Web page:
Sure, there are fuzzy situations. And yes, we might hash out the details of every single one, and never really come to the conclusion. But that’s not really the point here. At least, it isn’t for me. The point is that a lot of the “sticky situations” that get brought up over and over again are at least in part due to systemic problems with the way we frame acceptable interaction, consent, and social behavior concerning intoxication and sexuality. If we go from a model of “she didn’t say no, so we’re good!” to “she didn’t say yes, so let’s wait” and “she said yes, so we’re good!”, a lot of these issues drop out of the picture. Not all of them, of course… there are always people who make poor choices, people who are sexually sociopathic, and honest-to-goodness mistakes.

    Aaand… it’s time for our mandatory “Trim a Tree” celebration, so I need to run before finishing my thought. The basics are there, though.

  108. One more before I run…

    you guys do realize, i hope, that i’m still trolling y’all with ultimately meaningless input. it’s amusing how such throwaway, pointless phrases can stimulate such disproportionately enthusiastic responses. like poking an anthill, except less destructive.

    If this is all you’re doing, then … why don’t you just leave? I mean, it’s interesting to respond to you, but this strikes me as incredibly rude.

  109. “It would be lovely to think that everybody has the common sense and presence of mind to assess a situation before they make a big mistake, but alcohol really puts the kibosh on all that.”

    Uh, what?

    This idea is so bizarre I’m having trouble wrapping my mind around it. Refraining from drinking and driving is just basic humanity. You do whatever you personally have to do to make sure that you don’t drive while under the influence. If that means you never drink, fine. If that means you lock yourself away from car keys when you drink because you’re not perfect at assessing when you’ve had too much, fine. Same with rape. If you’re not perfect at assessing whether you’ve had too much to judge consent perfectly when you drink, you don’t ever have sex when you drink. If that means you only drink when locked alone in a closet, fine.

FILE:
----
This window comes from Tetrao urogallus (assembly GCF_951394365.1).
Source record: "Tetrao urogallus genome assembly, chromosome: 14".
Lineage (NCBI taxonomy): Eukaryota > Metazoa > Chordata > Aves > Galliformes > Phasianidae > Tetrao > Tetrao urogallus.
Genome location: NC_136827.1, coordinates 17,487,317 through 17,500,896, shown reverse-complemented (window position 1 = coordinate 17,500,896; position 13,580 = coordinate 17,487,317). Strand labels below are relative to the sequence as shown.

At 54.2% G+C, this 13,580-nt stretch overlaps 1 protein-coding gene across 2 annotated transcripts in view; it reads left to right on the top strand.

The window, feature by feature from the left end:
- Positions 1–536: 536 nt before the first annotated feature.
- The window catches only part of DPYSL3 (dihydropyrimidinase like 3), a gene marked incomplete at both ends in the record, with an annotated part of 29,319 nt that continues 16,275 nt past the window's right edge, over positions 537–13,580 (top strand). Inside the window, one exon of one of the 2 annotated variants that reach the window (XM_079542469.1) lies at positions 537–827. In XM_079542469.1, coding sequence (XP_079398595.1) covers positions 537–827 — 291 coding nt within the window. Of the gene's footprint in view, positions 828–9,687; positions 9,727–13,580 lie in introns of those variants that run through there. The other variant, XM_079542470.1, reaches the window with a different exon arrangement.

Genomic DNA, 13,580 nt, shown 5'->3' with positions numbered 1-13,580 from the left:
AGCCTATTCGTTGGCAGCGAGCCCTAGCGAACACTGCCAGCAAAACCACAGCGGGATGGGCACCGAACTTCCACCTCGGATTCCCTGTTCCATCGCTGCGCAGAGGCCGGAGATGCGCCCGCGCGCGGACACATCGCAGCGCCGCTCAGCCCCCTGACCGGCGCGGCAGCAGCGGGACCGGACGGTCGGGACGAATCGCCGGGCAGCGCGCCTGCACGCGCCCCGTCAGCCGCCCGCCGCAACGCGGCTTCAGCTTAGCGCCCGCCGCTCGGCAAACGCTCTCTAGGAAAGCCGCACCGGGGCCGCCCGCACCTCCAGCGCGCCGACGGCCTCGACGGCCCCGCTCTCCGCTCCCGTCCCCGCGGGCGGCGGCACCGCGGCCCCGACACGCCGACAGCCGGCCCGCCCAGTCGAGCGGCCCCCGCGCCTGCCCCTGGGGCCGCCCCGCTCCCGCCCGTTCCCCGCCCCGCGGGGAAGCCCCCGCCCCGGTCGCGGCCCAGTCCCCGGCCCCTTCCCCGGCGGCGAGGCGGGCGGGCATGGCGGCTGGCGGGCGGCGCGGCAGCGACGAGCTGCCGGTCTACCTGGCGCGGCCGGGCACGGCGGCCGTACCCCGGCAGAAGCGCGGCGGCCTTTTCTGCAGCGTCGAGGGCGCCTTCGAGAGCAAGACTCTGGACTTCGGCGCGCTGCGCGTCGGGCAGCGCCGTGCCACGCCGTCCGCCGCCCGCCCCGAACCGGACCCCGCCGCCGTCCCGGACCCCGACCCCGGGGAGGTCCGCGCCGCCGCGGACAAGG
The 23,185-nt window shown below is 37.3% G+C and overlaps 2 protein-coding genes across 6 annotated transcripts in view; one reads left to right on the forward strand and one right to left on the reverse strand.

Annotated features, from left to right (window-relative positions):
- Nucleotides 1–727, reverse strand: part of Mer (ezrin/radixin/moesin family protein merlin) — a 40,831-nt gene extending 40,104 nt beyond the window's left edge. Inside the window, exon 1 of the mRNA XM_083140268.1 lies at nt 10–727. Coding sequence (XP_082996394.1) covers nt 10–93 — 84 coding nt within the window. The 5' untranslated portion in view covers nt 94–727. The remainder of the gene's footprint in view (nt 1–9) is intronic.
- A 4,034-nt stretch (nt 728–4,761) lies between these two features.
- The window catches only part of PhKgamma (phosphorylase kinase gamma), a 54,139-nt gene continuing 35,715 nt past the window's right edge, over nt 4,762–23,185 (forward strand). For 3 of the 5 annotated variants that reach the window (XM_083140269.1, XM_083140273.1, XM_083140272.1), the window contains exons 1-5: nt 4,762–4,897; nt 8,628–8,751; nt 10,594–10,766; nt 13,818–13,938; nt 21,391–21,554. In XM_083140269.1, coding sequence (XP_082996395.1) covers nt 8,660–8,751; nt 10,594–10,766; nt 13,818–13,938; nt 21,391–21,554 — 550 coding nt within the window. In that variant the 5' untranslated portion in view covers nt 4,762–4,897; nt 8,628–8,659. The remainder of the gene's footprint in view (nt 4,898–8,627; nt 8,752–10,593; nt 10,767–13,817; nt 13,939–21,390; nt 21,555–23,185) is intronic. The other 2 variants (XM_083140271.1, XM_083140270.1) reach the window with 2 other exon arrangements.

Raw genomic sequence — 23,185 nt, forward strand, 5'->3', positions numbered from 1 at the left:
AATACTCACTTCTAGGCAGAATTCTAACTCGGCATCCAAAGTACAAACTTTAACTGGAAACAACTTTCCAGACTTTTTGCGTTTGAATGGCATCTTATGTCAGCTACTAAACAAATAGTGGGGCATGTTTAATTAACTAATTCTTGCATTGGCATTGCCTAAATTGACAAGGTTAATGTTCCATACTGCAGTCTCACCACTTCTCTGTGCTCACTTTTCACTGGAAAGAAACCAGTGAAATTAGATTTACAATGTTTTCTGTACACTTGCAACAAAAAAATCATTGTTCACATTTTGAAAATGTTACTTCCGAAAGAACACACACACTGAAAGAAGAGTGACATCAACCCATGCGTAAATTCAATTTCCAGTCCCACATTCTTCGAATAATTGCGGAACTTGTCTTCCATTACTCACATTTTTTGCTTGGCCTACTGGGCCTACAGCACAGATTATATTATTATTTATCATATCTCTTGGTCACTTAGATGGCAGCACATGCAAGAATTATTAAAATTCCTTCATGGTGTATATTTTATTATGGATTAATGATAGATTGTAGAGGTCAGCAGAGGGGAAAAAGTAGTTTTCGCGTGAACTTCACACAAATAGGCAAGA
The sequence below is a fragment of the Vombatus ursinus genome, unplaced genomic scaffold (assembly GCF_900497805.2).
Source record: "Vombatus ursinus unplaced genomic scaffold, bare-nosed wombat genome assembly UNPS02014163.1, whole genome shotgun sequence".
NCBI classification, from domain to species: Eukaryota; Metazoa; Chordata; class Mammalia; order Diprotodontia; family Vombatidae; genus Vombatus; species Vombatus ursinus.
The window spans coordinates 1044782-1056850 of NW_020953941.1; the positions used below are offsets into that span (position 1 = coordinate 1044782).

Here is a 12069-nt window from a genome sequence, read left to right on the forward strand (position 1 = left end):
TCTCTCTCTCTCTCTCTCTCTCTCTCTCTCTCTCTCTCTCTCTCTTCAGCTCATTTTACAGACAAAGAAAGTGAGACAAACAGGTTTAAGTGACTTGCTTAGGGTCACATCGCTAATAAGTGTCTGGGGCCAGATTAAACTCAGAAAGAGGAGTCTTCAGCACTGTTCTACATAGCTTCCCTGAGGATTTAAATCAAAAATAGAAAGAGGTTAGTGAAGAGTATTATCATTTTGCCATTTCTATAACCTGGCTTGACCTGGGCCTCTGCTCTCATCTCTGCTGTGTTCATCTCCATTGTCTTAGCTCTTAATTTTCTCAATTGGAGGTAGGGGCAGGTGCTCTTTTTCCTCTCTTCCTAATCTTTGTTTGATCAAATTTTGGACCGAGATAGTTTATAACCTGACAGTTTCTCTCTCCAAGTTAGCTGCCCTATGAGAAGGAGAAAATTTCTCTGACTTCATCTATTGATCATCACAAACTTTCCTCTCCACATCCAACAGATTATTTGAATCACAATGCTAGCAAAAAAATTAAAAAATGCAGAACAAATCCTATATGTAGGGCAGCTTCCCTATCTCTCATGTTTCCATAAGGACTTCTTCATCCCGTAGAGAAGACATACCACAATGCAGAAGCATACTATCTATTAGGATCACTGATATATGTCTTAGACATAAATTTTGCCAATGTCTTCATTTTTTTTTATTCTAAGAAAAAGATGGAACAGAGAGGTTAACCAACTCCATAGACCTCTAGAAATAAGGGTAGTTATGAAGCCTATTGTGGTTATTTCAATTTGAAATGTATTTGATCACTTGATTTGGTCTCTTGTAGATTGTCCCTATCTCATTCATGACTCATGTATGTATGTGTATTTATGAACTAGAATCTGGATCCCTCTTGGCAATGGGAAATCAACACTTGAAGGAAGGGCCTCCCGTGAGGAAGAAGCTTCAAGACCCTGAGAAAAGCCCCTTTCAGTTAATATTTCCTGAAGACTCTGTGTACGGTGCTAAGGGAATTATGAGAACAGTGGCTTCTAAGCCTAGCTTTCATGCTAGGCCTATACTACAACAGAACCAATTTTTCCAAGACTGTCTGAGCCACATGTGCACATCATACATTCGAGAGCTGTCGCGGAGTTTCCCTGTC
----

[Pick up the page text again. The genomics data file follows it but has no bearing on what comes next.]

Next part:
If you are seriously trying to argue that you can be just a bit drunk, so that your drinking has not increased your danger to others, and yet there is the most miniscule chance you would rape someone anyway, then what you’re telling us is that you’re a rapist looking for an opportunity and excuse.

  110. “Again, I am in no way saying that because a woman was drunk that she as at fault for rape.

    I’m trying to bring to the floor the understanding that I man might really believe there was consent when there was none.”

    Good rephrasing of what I am trying to get at. If alcohol in your system has any chance of making you likely to make that mistake and therefore commit rape, don’t drink and have sex. If the other person wants you, they’ll still want you after you sober up. This isn’t hard. Choosing to drink if alcohol in your system does have any chance of making you likely to make that mistake and therefore commit rape is a deliberate choice to put yourself in a situation where you might rape. There’s a word for such people. If you don’t want it to be a true description of who you are, don’t do that shit.